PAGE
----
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Monica Runs the Show!

To the outside observer, AfricAid appears to be a well-oiled machine.  Vans come and go everyday shuttling Kisa Project and Binti Shupavu Mentors to their classes at secondary schools spread throughout the Arusha and Kilimanjaro Regions.  Large events such as Career Day, Health Symposiums, and Parent Engagement Meetings are organized and executed smoothly.  Hundreds of Scholars’ End of Year One Presentations are delivered and judged and 2 Day Challenge projects are completed each year.  At the center of all this productivity, there is one person:  AfricAid’s Director of Operations, Monica Swai.


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In this Q&A, we are pleased to let Monica introduce herself and provide an understanding of her critical role.


Monica at the AfricAid office in 2013.

What does the Director of Operations for AfricAid do?  Why do you like your job?

When you look at the definition of a Director of Operations, I do all of that.  I make sure that everyday activities run smoothly, from managing the budget to fixing a leaking tap in the restroom. I basically do everything else that does not fall under anyone else’s job description. At AfricAid, I am the first person people go to when things go wrong. I make sure that everyone can do their jobs without difficulties.  I love it because it is never boring and I have grown a lot during my 7 years with AfricAid. The job has taught me (and keeps teaching me) how to be patient.  It teaches me creativity in coming up with solutions, and especially, how to relate to different kinds of people.


What special skills or characteristics does someone need to be an Operations Director for a non-profit organization?

The first attribute is flexibility.  Most non-profits cannot afford to employ different people for each task or position. One employee might have to wear more than one hat at the office and most of the time this kind of situation falls on the Operations Director or Manager. And since her main duty is to make sure the day-today activities happen without a glitch, being able to prioritize and adapt to situations quickly is also very, very important. But also, she has to learn to relate and deal with different personalities in a patient and calm manner. At the office, employees will be coming to you daily looking for a solution to their problems.  And, at the same time, you will be dealing with different kinds of people externally looking to solve their issues. You must be creative to ensure that daily tasks are completed effectively, despite limited time and resources.  Finally, it is also important to learn to effectively delegate!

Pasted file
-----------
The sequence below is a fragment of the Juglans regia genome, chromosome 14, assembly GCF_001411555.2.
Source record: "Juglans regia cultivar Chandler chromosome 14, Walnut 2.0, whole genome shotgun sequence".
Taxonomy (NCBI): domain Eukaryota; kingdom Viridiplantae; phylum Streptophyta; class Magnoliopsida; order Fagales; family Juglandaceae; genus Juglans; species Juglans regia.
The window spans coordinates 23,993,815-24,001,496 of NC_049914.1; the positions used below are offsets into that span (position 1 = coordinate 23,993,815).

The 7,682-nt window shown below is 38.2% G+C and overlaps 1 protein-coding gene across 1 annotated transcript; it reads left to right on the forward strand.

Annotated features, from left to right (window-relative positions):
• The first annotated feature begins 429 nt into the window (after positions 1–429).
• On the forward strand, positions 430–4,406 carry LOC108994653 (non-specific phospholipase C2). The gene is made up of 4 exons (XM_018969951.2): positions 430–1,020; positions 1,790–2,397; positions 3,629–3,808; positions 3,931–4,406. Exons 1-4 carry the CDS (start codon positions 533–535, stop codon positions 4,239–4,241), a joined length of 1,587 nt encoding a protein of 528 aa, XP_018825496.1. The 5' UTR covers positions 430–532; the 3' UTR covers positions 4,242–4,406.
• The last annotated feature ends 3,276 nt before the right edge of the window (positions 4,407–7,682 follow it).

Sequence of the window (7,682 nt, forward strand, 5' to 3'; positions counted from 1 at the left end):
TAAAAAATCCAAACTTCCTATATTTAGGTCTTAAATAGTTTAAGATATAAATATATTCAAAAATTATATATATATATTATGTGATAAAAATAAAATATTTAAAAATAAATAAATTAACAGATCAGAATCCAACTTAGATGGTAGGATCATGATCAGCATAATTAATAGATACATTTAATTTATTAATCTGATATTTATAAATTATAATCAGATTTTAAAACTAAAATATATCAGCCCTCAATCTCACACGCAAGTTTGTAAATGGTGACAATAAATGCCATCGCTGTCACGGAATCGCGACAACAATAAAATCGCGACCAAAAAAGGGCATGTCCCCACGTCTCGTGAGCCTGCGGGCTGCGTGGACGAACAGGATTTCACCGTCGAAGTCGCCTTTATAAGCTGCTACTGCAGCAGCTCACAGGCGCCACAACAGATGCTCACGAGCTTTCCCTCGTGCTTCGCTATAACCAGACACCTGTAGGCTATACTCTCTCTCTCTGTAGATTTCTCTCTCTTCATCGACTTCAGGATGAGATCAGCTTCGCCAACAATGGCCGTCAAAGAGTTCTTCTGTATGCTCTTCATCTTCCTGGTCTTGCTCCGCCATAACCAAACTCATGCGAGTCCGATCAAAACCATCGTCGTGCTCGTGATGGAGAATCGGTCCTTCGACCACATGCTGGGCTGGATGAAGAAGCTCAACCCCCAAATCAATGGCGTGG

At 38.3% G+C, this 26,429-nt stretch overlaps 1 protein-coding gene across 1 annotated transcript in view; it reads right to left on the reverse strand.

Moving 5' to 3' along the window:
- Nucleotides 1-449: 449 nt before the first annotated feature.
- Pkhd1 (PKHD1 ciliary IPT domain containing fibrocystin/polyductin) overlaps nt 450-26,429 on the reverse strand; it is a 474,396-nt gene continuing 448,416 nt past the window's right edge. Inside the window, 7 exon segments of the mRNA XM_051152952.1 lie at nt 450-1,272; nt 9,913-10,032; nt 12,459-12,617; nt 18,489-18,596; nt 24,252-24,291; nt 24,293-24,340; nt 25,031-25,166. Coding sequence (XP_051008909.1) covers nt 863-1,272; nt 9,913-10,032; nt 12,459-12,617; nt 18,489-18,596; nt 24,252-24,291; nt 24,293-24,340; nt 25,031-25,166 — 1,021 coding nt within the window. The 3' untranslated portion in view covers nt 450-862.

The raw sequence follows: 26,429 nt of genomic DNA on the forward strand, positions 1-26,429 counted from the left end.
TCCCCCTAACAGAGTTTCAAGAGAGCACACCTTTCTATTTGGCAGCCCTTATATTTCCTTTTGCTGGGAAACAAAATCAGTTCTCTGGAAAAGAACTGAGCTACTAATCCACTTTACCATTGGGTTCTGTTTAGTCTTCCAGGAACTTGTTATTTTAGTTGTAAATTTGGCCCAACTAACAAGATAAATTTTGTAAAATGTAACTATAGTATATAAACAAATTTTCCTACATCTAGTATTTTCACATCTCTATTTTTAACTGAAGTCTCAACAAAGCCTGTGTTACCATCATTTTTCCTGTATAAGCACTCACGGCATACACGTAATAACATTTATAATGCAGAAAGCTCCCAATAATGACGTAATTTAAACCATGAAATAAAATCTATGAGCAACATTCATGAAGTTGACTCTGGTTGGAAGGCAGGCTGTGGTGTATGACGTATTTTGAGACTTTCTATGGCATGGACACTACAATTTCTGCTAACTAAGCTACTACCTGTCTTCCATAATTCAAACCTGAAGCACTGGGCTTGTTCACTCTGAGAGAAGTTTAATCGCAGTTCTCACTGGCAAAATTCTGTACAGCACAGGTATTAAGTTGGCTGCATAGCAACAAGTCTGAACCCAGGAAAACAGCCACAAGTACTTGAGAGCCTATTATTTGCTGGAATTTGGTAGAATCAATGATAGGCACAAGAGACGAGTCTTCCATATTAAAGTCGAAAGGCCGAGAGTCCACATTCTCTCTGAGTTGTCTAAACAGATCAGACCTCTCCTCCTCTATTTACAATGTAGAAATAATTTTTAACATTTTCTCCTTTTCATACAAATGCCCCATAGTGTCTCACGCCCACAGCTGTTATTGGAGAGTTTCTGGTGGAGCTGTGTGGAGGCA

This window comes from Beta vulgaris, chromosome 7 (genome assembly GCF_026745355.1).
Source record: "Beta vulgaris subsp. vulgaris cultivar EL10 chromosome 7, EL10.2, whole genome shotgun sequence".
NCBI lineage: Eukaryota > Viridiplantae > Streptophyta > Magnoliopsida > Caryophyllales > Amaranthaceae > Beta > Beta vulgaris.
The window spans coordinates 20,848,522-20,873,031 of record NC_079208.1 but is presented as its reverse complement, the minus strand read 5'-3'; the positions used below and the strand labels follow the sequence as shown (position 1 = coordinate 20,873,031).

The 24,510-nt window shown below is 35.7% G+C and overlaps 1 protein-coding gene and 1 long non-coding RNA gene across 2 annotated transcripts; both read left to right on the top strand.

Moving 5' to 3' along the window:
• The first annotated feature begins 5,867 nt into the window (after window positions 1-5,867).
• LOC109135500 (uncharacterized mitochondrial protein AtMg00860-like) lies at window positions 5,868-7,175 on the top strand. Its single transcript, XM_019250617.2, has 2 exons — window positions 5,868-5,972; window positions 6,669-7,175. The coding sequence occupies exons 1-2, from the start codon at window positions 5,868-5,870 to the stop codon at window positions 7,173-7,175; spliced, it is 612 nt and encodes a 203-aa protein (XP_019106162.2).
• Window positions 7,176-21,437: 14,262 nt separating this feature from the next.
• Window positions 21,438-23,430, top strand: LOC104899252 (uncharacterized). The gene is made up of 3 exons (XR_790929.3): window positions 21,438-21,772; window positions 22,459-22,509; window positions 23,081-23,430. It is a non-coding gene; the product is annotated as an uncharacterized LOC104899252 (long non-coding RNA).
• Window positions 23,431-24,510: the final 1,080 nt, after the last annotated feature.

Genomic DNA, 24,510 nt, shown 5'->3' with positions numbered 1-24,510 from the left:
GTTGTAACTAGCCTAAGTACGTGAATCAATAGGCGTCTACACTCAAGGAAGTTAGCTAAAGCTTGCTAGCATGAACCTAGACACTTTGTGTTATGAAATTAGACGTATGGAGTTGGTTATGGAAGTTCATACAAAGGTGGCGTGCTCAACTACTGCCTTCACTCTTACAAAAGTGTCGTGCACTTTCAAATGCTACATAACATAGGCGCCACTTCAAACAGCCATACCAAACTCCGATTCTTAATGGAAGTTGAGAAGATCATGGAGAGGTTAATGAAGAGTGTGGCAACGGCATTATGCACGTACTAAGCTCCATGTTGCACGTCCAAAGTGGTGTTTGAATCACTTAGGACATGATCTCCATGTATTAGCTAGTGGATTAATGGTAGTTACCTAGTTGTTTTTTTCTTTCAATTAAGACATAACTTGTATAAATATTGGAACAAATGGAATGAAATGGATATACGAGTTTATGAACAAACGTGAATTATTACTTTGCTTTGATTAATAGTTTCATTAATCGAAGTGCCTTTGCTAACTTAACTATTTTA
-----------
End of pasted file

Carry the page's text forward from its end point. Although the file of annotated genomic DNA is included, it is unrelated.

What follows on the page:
It’s clear that what top management has to say about Monica is entirely in sync with how she views her position!


“Monica started working with AfricAid in 2012 as a part-time bookkeeper. From that position, she did what any smart, ambitious person should do; she made herself indispensable. In the seven years she’s been part of the team, she’s taken every opportunity to grow her skills and contribute to the organization. She’s been our accountant, led our logistics and procurement, served as a substitute Mentor, and managed our drivers and office support staff. Most importantly, she has led AfricAid in creating a culture in which each staff member considers all parts of our work their responsibility.” – Jana Hardy Kinsey, Executive Director


“Working with Monica is always a bonus because she is so good at what she does and she enjoys taking care of everyone around her.  If you have a problem, she will make sure she helps you as much as she can, even using her personal time.  She makes sure we have everything from a working internet, to fancy sticky notes, to food in our stomachs.  With Monica at the office, everyone gets spoiled.”  – Devotha Mlay, Director of Programs


What did you dream of becoming when you were a girl?  How does what you are doing today compare to that dream?